09/04/2012 12:56 pm ET Updated Nov 04, 2012

What's in a Name?

So I am now being told that we are in the era of "post-truth politics."

According to the pundits, this is an era where facts do not matter. Instead, media reporting takes the form of "he said, she said" dueling quotations. Every claim, however preposterous, is framed as the neutral report of an asserted proposition by the would be proponent, followed in turn by an equally anodyne denial of the proposition by the would be opponent.

It is not clear to me when, precisely, this new era began..

In my lifetime, the modern starting point for overt media bashing was Spiro Agnew, circa November 1969. He was Richard Nixon's vice president and, like Nixon, was also "a crook." Unlike Nixon, however, he never really denied it. Instead, he resigned the vice-presidency in 1973 and plead "nolo contendere" to charges of having accepted bribes while serving as governor of Maryland. "Nolo contendere" is lawyer-Latin speak for no contest and really just constitutes a sort of linguistic way around having to actually utter the word "guilty" in a courtroom; the two more or less amount to the same thing. In any case, before he nolo-ed his way to retirement, Agnew toured the land eviscerating the networks and the New York Times and Washington Post for their alleged liberal bias. Over time, these claims became a settled part of the conservative political canon, ultimately spawning in their wake both Fox News, the post-truth era's example of "fair and balanced," and the snarky anti-media jibes prevalent at any GOP convention.

So, I am thinking, maybe this "post-truth" period started back then, with media big feet ultimately inhibited into the neutral alley of claim and counterclaim just to avoid the charge of left wing bias. Woodward and Bernstein, of course, would have none of this, nor would their editor, Ben Bradlee. They followed the Watergate story wherever it lead, set out the facts, and ignored denials coming from the Nixon White House.

But ever after, it really has not been the same.

Reagan skated on Iran-Contra, as did Bush II on no WMD in Iraq. And now, Romney and Ryan want to do the same on the economy, hoping to assert their way to the White House notwithstanding the plain factual inaccuracy of their claims.

And it may work.

Here's why.

We are not any dumber than our confreres (and soeurs) from the pre-"post truth" era. And that era was not one in which facts were always presented with pristine clarity, unalloyed or without varnish. In fact, the opposite was often the case.

In the 19th century, before Ochs and Sulzberger began to professionalize journalism, truth was not remotely evident in the broadsheets of the day. Indeed, when historians tried to reconstruct the famous 1858 Lincoln-Douglas debates, they relied on the pro-Lincoln newspapers to reconstruct Lincoln's remarks and on the pro-Douglas papers to do the same for Douglas'. Had they done otherwise, there would be no accurate record for the simple reason that Lincoln papers made Douglas look like a fool while Douglas papers did the same to Lincoln. Forty years later, things were not much better. In 1898, William Randolph Hearst's scandal sheets more or less started the Spanish-American war all by their lonesome, inundating the public with the dubious claim that the Spanish had attacked an American ship -- the Maine -- in Cuba. And a half century later, truth still went wanting in the red-baiting and black listing of Joe McCarthy.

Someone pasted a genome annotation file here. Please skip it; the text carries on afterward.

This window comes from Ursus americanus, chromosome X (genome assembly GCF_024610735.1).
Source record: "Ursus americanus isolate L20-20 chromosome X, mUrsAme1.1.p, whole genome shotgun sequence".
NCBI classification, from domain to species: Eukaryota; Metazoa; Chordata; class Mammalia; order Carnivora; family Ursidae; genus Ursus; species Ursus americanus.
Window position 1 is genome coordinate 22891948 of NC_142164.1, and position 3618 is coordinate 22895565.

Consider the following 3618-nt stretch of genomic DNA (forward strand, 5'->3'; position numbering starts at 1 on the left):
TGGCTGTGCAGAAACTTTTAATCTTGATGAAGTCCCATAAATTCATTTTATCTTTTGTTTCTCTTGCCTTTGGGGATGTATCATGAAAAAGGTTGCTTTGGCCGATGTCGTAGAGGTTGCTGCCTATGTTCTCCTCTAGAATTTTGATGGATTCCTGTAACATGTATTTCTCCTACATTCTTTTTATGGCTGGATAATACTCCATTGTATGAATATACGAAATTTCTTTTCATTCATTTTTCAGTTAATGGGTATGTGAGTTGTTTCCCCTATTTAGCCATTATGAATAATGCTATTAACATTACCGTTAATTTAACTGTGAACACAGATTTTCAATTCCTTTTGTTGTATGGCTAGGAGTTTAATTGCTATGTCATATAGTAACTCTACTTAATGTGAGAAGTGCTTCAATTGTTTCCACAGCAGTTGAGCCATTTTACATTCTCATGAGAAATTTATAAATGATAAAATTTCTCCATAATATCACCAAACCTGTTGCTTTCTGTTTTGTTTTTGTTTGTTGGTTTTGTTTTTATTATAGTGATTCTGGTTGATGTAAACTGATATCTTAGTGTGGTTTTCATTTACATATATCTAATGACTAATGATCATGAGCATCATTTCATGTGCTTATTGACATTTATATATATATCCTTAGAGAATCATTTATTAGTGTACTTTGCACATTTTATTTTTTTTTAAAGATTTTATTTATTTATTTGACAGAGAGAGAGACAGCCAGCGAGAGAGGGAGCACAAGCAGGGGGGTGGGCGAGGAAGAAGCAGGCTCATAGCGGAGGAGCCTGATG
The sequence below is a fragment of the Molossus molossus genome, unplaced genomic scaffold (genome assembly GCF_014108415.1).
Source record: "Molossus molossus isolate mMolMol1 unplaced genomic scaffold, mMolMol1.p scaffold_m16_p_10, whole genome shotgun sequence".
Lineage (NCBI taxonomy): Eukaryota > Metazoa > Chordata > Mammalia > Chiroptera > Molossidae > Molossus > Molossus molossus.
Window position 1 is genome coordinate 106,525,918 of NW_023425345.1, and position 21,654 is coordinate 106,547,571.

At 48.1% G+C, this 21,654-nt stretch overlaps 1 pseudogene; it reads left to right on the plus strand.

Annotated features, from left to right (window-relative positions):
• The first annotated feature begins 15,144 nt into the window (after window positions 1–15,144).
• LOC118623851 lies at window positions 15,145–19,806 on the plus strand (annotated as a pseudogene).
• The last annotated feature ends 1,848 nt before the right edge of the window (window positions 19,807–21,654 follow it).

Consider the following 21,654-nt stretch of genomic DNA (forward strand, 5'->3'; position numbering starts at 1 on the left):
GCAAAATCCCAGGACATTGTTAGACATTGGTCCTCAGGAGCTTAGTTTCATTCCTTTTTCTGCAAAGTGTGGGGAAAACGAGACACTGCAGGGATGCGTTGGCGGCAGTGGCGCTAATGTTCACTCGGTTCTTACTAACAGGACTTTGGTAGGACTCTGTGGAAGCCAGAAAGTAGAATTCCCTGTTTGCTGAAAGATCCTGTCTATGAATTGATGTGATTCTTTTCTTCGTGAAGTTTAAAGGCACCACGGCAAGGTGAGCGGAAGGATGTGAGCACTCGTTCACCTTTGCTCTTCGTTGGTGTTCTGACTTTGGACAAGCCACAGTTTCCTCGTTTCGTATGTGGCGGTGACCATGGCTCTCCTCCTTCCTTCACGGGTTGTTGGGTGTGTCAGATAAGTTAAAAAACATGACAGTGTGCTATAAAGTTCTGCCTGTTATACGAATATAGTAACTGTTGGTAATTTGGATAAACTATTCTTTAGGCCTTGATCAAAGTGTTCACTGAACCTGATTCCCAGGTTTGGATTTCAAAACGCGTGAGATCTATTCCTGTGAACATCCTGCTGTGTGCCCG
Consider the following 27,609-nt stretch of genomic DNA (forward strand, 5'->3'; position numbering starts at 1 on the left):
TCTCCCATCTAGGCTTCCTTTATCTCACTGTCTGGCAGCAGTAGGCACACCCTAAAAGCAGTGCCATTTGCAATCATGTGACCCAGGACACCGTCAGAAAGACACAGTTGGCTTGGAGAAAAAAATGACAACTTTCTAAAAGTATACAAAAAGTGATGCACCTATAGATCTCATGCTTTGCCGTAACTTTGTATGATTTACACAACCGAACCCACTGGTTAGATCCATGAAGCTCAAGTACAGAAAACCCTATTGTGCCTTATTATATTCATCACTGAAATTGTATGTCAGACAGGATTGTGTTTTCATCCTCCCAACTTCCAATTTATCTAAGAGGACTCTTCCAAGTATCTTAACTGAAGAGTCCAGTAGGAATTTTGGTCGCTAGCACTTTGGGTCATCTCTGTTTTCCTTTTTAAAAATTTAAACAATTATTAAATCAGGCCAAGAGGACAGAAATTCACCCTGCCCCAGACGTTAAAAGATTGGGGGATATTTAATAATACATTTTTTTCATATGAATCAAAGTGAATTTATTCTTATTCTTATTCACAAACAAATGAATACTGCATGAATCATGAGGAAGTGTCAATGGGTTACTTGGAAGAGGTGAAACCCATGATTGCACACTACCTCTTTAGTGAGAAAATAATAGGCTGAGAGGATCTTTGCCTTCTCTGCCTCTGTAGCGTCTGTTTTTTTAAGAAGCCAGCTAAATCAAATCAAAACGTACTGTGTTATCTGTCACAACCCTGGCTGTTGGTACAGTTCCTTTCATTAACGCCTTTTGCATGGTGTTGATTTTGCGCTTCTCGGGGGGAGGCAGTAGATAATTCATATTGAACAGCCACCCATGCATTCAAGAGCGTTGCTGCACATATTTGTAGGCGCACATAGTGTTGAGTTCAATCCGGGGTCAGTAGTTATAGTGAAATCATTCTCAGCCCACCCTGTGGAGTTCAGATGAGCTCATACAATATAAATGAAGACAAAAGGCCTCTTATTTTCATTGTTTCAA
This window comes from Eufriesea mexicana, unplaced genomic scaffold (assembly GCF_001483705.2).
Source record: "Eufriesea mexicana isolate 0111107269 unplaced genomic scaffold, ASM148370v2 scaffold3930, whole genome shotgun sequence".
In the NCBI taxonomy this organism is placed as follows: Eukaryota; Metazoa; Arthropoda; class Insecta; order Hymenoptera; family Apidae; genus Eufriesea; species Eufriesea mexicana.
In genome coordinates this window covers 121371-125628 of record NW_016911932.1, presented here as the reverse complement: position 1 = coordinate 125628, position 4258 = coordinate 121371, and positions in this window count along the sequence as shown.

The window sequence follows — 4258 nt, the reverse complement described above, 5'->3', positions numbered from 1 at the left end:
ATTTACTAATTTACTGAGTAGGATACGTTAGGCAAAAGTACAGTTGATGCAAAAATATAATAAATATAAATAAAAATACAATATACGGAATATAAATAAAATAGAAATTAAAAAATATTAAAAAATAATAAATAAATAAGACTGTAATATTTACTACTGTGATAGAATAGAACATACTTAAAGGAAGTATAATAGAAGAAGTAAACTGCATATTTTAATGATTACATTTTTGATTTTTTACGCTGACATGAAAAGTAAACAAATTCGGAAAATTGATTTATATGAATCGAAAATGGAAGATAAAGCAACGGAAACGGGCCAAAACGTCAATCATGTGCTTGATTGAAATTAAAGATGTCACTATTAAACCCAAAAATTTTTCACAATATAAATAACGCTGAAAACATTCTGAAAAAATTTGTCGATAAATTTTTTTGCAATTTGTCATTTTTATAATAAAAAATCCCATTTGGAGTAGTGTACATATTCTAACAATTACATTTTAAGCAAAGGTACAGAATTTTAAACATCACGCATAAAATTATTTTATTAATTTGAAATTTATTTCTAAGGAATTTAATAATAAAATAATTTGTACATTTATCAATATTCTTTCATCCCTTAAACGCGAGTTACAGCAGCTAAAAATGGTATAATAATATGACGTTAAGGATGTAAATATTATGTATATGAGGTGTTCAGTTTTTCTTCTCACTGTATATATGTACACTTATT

The difference between then and now is that we seemed to be improving. Regardless of the overt bias of mid-19th century news sheets, or the egomania of Hearst, or the manipulative work of Joe McCarthy, Ochs and Sulzberger and Edward R. Murrow were still manning the barricades on the side of truth. They weren't ducking the truth; they were searching for it. And when they missed the mark, they called it a mistake, or an error, or a lie.

That's the problem now.

We've labelled lies as something else. They are no longer lies, not even mistakes or errors or just plain wrong. They are now post-truths, data points in the dawn of an ostensibly new era.

So Chris Christie gets to say Republicans will save Medicare, when the voucher plans they endorse will simply turn this successful government run program over to insurance companies that for 50 years have had us spend more but get less than any other advanced democracy on the planet; or Rick Santorum gets to say Obama ended work requirements for welfare by acceding to waiver requests from GOP governors, when he did no such thing; or Paul Ryan gets to say Obama "did nothing" with the Simpson-Bowles deficit reduction recommendations, when Ryan himself killed them; or everyone at the GOP Convention in Tampa gets to claim Obama told small businessman and woman they did not "build" their enterprises, when the President never said that; or the GOP ticket gets to pretend that spending cuts in a world of near zero interest rates will create economic growth, when they will do the precise opposite.

These aren't "post-truths."

They are lies.

And calling them post truths...

Is just another lie.